It is four months today since my mother took her last breath.
The Irises are blooming.
This is our third summer we have lived in this house. The first that the Irises have bloomed.
They were her flower. She carried their name. Iris.
And I smile. My mother is here. Around us. With us. Amongst us.
For a few weeks, she kept visiting me. Usually, while I was in the bath. That kind of bothered me so I kept pouring in extra bubbles to blur her view.
“I’m spirit, Louise. I can see through everything. Including you. Stop hiding.” She said this to me on one of her many visits over the past four months. Her laughter tinkled like cutlery and crystal amidst the chatter at a cocktail party.
I don’t remember my mother laughing like that in real life. I also know she never sat in a glittery, tight, figure revealing cocktail dress, martini glass in one black elbow-length gloved hand and cigarette in a long glossy ebony holder in the other.
“Who are you?” I asked the first time she appeared. I knew she was my mother. She had her face. Her voice. Her scent. But the rest?
“Louise. I’m spirit. I’m the mother of your dreams,” she replied, again with that tinkly, almost girlish laugh.
“But you’re so different. You’re smoking!”
“It’s not like smoking is going to kill me,” she said and then, she threw back her head, blew smoke up into the skylight above her and laughed. Loud. Deep. Sexy.
Sexy? Oh no. Not my mother. She was beautiful. Exotic. Mysterious. Never sexy. As a girl I didn’t think she even knew how to spell s-e-x, which was always said in a whisper making my sister and I giggle at mom’s descriptions when she tried to teach us her version of the art of being a woman. If we had questions her favourite response was, “Go ask the school nurse.”
We never did. Ask the nurse. We mostly just muddled our way through it. My eldest sister taking me to buy my first bra. My first box of Kotex pads. My grad dress.
Girlfriends were the source of all things boy related and as to boys… Well, as long as you kept your legs crossed you couldn’t get in trouble. At least, that’s what my mother told me.
Which was why this mother, the one who insisted on visiting while I was in the bath and drinking martinis and smoking was so surprising to see.
“What happened to you when you crossed over, mom?” I asked her one day while she sat on the closed toilet seat lid painting her nails a bright red that she never would have been caught dead in if she was alive.
“Real life put so many restrictions on me,” she replied. “It was such a heavy load I always felt like I was suffocating. Now, I’m light as air and can delight in being all of me. And with you, that means being the mother you always dreamt I’d be. You did say you wanted a martini drinking, high heel wearing, cocktail dress swishing kind of mother didn’t you?”
But then, she always said she did. Know what I was up to. And it wasn’t always good, she liked to remind me.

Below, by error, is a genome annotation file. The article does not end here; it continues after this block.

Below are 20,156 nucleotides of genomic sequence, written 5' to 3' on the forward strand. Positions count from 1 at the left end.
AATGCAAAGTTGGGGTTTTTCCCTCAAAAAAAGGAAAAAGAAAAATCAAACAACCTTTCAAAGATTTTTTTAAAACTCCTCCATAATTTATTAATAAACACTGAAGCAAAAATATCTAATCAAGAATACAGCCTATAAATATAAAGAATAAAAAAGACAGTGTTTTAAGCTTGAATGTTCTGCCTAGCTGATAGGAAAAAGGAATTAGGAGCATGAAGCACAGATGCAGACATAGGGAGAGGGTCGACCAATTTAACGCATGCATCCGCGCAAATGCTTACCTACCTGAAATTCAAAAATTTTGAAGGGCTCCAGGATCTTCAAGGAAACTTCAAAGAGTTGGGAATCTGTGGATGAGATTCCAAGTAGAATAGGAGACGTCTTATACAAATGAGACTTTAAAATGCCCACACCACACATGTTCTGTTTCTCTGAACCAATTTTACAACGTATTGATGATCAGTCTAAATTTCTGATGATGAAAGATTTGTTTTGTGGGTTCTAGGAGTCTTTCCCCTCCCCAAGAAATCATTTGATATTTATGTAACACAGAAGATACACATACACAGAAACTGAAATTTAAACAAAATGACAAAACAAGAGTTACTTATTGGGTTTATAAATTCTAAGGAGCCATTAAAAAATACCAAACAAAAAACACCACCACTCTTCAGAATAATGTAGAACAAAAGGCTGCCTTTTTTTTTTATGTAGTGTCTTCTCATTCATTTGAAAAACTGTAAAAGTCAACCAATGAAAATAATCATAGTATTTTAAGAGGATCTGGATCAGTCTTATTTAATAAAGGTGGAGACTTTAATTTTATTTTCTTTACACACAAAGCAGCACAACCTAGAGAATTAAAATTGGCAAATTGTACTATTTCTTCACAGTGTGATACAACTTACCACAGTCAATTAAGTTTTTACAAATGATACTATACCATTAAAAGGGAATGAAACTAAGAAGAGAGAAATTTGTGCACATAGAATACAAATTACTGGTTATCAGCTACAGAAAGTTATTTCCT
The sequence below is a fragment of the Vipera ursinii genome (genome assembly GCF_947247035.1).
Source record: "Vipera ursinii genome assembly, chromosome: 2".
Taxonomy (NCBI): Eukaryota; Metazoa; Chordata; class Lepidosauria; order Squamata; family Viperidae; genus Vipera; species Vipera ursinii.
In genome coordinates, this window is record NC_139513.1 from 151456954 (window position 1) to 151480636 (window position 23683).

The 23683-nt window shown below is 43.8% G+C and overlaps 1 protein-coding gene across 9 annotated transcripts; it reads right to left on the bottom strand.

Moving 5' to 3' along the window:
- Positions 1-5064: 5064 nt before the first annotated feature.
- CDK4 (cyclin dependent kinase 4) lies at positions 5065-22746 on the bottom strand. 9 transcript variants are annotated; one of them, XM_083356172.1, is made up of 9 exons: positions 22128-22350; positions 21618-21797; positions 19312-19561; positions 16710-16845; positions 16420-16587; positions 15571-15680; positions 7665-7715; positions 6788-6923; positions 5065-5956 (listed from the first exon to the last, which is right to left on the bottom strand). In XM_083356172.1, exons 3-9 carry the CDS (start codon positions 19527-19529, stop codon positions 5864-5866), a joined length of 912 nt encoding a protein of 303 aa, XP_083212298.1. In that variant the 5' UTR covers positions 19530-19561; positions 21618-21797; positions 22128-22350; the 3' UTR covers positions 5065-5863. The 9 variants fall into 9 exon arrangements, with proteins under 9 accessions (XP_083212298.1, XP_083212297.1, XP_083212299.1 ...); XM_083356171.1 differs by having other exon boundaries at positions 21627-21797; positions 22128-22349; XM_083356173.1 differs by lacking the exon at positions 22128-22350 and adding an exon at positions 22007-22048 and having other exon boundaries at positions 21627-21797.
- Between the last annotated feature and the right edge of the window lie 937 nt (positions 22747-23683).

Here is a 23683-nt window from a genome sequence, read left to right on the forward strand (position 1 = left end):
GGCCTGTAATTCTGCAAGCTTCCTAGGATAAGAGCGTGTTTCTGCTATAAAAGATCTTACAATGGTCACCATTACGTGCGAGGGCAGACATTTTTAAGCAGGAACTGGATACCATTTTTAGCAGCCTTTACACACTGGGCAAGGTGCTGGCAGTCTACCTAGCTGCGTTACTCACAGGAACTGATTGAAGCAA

Softly she whispers into my thoughts. “Louise. I know you did your best. I know you wanted to be a good daughter. It’s just the pain and the secrets between us were greater than our ability to see eachother as co-creators of our life together, not as adversaries.”
See what I mean? This is not the mother I remember. My mother never used words like co-creator and she definitely didn’t acknowledge that their was pain we shared. I mean, I was the one who inflicted the pain on her. Right?
At least that’s what she told me during her bathtime visits. To acknowledge ours was a challenging relationship from the get-go and to apologize for her role in it all. (Now that’s something my mother never, ever did in real life. Apologize to me.)
“You know Louise,” she said one day during one of her ‘from-the-other-side’ visits. “What if it wasn’t about my being the mother you wanted. What if it was all about my being the mother you needed to become the woman you are today?”
That one stopped me. Still does. Kind of makes me cry too.
What if it’s true? What if my mother was the perfect mother for me? Just the way she was.
And I breathe.
My mother hasn’t visited me in the bath lately. Last time she was here she told me she had other relationships to tend.
“Relationships are like a garden,” she told me. “You water and weed and tend them with loving care, and beauty will grow. Ignore them, let the weeds overrun the seeds of possibility, and everything will wither away.”
And then she said the words I’ve yearned to hear. The words she used to say all the time. The words I often dismissed and miss so much now. “I’ll light a candle for you and say a prayer.”
She took one final sip of her martini and did that thing only spirits can do. She threw her glass over her shoulder without breaking a shard and said,” My words will always be a prayer of Love for you, Louise. Nothing will ever change that. Especially death with all its deep and mysterious beauty stretching out into eternity.”
And then she, like her martini glass, disappeared into the deep mystery of eternity.
My mother is gone from this physical plane. But she is here. Showing herself in elegant blue wonder in my garden.
She is a candle burning bright in the mystery of life.
I too have lit a candle this morning.
My daughter asked me to light it. To say a prayer for her and my soon-to-be born grand-daughter.
And so I do.
Just as my mother taught me.